Jacob Moves his Family (46:1-5)
The decision to move to Egypt could not have been an easy one, but what choice did Jacob have? He was forced there by famine and starvation, and drawn there by the realization that Joseph is alive. In reality, God had already told Abram years earlier that his “descendants will be strangers in a land that is not theirs, where they will be enslaved and oppressed four hundred years” (Gen 15:13). God now speaks to Jacob to reassure him, and prefaces his promise to Jacob with a royal self-disclosure: “I am God, the God of your Father.” He leaves no question regarding who He is. Then, he follows it with four promises. First, “I will make you a great nation there.” Second, “I will go down with you to Egypt.” Third, “I will also surely bring you (all) up again.” Fourth, “Joseph will close your eyes.”
Jacob Misses No One (46:6-27)
Despite all the differences within the family, they are all together now as they enter Egypt. This group of seventy is the family unit that will become a great nation! Who would have thought that old Abraham and barren Sarah would have produced a family at all, much less 70 people just two generations later.
Jacob Meets Joseph (46:28-34)
Even though Joseph was a prestigious man in Egypt, he shows respect for his father, humbles himself, and weeps upon meeting him. Joseph wisely uses the Egyptian aversion to shepherds to secure the land of Goshen for his family. This would allow the people of God to remain separate from the Egyptians, keeping their own traditions distinct, and preserving them as God’s set apart people. In other words, it would help them to be in the world, but not of the world.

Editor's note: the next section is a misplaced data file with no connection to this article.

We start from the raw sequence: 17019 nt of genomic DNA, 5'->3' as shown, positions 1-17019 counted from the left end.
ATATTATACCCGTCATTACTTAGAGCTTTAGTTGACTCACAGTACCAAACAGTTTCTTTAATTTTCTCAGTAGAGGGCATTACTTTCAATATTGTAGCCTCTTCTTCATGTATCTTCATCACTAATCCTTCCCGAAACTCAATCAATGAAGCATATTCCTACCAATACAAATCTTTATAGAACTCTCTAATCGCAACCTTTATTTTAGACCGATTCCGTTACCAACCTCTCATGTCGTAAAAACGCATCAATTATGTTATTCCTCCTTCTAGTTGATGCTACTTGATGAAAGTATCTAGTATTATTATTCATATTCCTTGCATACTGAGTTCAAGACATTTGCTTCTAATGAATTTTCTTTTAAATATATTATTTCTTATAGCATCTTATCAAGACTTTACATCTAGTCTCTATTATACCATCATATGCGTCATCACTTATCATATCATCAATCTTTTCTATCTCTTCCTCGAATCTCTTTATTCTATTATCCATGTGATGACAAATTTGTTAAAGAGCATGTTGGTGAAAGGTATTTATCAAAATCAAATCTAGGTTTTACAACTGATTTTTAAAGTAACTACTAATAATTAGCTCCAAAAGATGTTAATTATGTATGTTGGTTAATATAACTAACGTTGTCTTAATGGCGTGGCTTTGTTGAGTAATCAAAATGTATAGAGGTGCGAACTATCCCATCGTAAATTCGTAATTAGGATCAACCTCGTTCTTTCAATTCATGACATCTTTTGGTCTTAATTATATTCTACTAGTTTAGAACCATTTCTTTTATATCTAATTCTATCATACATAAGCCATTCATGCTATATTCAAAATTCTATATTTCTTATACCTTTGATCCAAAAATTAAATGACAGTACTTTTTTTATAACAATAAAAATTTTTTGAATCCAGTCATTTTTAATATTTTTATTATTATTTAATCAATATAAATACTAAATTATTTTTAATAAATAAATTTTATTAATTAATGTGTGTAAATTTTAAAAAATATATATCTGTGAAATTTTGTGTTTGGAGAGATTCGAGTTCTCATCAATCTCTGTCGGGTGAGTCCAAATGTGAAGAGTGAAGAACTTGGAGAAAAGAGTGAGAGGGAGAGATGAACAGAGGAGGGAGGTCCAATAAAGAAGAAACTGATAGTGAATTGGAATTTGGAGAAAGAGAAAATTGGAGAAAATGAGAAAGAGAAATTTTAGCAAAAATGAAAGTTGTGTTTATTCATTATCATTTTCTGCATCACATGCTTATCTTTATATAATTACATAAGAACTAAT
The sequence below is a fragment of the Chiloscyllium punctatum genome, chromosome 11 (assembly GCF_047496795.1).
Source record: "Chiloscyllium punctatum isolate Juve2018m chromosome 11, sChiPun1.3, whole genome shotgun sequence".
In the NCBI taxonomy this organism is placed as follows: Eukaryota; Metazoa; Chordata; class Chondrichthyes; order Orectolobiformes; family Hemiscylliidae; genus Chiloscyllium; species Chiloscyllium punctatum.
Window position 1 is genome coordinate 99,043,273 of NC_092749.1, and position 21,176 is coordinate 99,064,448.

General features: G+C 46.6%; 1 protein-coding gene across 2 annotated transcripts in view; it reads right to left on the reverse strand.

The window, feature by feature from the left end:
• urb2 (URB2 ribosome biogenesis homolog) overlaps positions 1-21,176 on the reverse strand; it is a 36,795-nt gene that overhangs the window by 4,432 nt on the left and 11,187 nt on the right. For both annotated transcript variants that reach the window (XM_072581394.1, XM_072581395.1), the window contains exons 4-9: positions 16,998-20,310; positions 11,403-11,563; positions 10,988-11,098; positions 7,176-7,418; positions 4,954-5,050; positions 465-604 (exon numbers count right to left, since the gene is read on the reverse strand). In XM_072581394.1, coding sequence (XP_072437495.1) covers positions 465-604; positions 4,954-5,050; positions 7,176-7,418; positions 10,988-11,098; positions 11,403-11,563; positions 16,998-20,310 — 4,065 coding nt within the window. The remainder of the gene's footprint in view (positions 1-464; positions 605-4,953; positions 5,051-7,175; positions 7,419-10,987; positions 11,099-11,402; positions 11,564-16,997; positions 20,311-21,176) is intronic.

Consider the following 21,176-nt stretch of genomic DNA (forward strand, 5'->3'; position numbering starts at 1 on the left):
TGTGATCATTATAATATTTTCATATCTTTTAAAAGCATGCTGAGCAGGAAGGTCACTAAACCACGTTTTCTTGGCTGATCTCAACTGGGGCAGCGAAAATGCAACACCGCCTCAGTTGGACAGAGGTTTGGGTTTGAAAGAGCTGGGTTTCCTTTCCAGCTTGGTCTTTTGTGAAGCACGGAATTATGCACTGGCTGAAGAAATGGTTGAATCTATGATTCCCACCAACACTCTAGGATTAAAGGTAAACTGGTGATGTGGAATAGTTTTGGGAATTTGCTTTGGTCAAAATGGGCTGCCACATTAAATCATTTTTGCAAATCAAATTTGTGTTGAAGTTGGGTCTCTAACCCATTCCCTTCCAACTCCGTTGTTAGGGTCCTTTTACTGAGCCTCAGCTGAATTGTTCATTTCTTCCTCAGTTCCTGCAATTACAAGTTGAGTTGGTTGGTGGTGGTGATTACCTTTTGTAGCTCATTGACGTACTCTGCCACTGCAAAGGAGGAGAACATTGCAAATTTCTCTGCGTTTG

Meeting the Family (47:1-10)
When Jacob meets Pharaoh, he blesses him. From an earthly perspective, Pharaoh was greater; but spiritually, Jacob was the greater. He was God’s chosen. As Hebrews 7:7 puts it, “Without any dispute the lesser is blessed by the greater.” When asked about his years, Jacob responds that his years have been “few and unpleasant.” Life is a pilgrimage—a short and difficult pilgrimage (c.f. Heb 13:13-14; Ps 90:12; James 4:14; Acts 14:22; Rom 8:18). Of course, not only had Jacob’s years been unpleasant, there was also a great deal of mercy and grace shown to him from the Lord. Unfortunately, Jacob allowed the pain and misery of his life to become his sole focus, thus defining his life as being full of treachery.
Managing (Saving) the Family and Ministering to Jacob in his Death (47:11-31)
Joseph was mindful not only of his father and his brothers’ needs but also of their household and “little ones.” Joseph is prudent in his dealings with the Egyptians as a means of providing for his family. He gathers whatever they have to give, and eventually, all of Egypt’s land becomes Pharaoh’s property and all of the inhabitants become tenants and slaves. By his dealings, Joseph is recognized as the one who saved their lives.
Jacob has one final request before he dies: that Joseph not bury him in Egypt, but in the land of promise. On his deathbed, he calls his family’s attention to God and His promises for them in the land, and he worships.
- As Jacob leaves the land that God had promised and heads to Egypt, we might ask, “Are God’s people really making any progress? Aren’t they headed in the wrong direction?” But it must be noted that Jacob had often been guilty of trying to force God’s hand in order to acquire the promised blessings. Now, he is finally willing to listen and obey God, even though he does not fully understand all that is happening. It may often seem like we are headed in the wrong direction or that we are making no real progress, but God has promised and He will not fail to keep His promises to us as His people. None of your pains, or trials, or disappointments, or difficulties are wasted in God’s economy. He causes all things to work together for the good of all those who belong to Him.